Articles in regional publications that pertain to a wide range of North Carolina-related topics.
for Carolina Comments Vol. 53 Issue 2, Apr 2005
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The North Carolina Association of Educators recognized the efforts of the North Carolina State Historic Preservation Office and North Carolina's Rosenwald Schools Community Project to preserve the heritage of the schools. These schools for African American children were funded by matching grants provided by Chicago philanthropist Julius Rosenwald to African American communities that raised a certain amount of money. Between the late 1910s and 1932, there were 813 of the Rosenwald schools built in North Carolina, more than in any other state. Over 120 of the schools are still standing today.
Goldsboro in Wayne County was a major rail center during the Civil War. Three major rail lines converged there -- the Wilmington and Weldon, the Atlantic and North Carolina, and the North Carolina Railroad. Joyner recounts the closing days of the Civil War when General Sherman's troops, 110,000 strong, occupied the area around Goldsboro before moving onto Raleigh and the occupation by Union troops after the end of hostilities.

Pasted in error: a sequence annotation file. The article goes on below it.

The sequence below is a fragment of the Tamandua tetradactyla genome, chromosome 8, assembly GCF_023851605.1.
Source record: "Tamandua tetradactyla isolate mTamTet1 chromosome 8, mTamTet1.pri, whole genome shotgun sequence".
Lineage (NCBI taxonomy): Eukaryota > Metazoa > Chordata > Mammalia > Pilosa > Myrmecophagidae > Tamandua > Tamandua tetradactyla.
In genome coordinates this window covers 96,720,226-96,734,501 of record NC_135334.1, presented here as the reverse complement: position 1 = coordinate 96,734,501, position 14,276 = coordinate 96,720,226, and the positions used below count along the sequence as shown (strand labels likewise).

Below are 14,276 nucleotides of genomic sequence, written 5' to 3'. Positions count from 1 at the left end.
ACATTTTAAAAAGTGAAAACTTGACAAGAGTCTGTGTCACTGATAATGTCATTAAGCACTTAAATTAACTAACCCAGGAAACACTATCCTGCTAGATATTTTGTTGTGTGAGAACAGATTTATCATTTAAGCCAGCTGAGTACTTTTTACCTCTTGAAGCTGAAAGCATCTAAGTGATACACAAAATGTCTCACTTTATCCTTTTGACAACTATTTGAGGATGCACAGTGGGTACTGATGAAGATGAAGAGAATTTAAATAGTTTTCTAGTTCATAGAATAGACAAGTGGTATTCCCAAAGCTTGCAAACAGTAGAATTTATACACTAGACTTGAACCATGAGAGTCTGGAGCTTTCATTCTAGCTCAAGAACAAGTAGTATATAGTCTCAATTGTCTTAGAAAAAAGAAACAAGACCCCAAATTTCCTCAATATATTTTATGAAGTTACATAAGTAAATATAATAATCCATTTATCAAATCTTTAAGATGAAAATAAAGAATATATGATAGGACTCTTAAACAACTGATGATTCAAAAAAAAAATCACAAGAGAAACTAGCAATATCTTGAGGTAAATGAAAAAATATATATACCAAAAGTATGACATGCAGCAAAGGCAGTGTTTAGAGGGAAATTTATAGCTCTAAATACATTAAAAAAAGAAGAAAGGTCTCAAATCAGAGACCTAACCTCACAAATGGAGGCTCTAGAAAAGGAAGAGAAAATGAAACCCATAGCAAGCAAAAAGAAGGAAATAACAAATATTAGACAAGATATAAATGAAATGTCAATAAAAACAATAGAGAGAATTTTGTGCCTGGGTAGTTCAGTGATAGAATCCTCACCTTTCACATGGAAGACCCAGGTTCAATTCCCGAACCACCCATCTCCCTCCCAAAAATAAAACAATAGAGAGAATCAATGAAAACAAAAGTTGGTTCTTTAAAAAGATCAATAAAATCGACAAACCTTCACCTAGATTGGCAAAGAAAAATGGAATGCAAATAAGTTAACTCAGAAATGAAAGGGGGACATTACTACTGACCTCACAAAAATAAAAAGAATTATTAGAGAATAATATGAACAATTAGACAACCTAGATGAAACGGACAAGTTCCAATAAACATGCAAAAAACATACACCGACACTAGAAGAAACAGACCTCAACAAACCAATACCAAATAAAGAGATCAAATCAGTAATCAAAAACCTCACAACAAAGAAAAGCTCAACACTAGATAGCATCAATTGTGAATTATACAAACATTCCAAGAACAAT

The Civil War ended in North Carolina 140 years ago. A number of historical sites mark critical events of the war that occurred in the Coastal Plain and the Piedmont. Beginning in January 2005, a number of commemorative events were held at sites including Fort Fisher, Fort Anderson, Bentonville, and Bennett Place.\r\n\r\n